MLPerf: Better Benchmarks for AI Inference
More broadly, industry and academia have developed several inferencing benchmarks over the past few years, but they tend to focus on more niche areas of the nascent AI market. Some examples include EEMBC’s MLMark for embedded image classification and object detection, the AI Benchmark from ETH Zurich that targets computer vision on Android smartphones, and Harvard’s Fathom benchmark that emphasizes the throughput of various neural networks but not accuracy.
A more complete assessment of the AI inferencing landscape can be found in MLPerf’s recently-released Inference v0.5 benchmark. MLPerf Inference is a community-developed test suite that can be used to measure the inferencing performance of AI hardware, software, systems, and services. It is the result of a collaboration between more than 200 engineers from more than 30 companies.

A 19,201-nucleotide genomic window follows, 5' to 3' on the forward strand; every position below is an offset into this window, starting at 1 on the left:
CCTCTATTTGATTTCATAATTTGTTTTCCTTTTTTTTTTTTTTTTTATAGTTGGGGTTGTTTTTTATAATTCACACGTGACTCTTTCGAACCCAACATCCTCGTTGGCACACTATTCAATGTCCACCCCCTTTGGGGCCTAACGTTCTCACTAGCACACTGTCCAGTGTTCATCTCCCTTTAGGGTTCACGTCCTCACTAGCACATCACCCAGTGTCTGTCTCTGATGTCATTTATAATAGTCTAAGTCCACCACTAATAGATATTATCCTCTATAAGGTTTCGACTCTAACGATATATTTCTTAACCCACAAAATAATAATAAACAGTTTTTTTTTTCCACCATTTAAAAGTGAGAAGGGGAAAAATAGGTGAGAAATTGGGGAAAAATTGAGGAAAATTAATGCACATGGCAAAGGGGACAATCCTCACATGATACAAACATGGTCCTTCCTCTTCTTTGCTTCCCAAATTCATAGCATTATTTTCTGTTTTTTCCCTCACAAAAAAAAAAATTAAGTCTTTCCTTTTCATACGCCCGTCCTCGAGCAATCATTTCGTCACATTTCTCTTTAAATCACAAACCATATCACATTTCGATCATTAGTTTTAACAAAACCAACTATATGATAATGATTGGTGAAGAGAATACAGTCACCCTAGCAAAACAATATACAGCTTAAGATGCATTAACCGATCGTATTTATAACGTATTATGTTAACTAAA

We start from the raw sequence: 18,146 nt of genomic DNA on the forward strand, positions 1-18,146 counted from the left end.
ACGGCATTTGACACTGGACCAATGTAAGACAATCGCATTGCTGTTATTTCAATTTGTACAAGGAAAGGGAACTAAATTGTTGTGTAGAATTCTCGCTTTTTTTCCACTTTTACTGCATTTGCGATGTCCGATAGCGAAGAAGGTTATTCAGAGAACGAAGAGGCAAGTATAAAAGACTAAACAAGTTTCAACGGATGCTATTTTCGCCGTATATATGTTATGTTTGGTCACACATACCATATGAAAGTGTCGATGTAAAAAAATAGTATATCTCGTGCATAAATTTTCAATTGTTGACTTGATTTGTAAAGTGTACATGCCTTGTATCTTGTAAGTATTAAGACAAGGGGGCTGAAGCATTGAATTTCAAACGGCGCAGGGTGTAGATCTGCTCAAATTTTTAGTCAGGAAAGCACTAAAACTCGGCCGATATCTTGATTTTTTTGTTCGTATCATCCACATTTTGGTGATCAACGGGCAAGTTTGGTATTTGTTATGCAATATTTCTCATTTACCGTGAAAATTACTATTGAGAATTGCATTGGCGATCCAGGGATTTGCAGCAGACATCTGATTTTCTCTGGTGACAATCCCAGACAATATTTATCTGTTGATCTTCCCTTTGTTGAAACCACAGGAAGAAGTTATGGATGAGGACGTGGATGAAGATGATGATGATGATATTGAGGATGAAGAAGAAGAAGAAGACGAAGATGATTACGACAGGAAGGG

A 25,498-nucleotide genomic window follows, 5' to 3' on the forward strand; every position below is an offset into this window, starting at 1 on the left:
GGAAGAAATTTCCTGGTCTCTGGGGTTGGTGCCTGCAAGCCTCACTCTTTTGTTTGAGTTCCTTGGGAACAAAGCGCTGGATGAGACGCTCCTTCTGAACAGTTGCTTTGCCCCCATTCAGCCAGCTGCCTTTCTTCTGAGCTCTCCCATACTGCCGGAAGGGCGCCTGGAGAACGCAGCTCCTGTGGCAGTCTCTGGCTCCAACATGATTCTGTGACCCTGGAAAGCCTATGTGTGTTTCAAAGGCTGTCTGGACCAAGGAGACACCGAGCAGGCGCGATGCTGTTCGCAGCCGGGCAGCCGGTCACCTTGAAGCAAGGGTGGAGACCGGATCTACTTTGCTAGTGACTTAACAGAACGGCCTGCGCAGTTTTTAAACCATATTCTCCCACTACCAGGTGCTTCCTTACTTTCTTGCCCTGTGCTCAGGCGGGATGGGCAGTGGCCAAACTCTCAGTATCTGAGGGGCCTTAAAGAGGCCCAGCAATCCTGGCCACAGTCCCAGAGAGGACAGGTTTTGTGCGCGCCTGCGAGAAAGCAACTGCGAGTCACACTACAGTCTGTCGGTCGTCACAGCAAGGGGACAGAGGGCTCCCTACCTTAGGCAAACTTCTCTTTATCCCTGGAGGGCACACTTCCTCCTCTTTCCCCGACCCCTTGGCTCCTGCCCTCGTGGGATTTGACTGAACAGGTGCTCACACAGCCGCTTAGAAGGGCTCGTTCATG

As you would expect from any benchmark, MLPerf Inference defines a suite of standardized workloads organized into “tasks” for image classification, object detection, and machine translation use cases. Each task is comprised of AI models and data sets that are relevant to the function being performed, with the image classification task supporting ResNet-50 and MobileNet-v1 models, the object detection task leveraging SSD models with ResNet34 or MobileNet-v1 backbones, and the machine translation task using the GNMT model.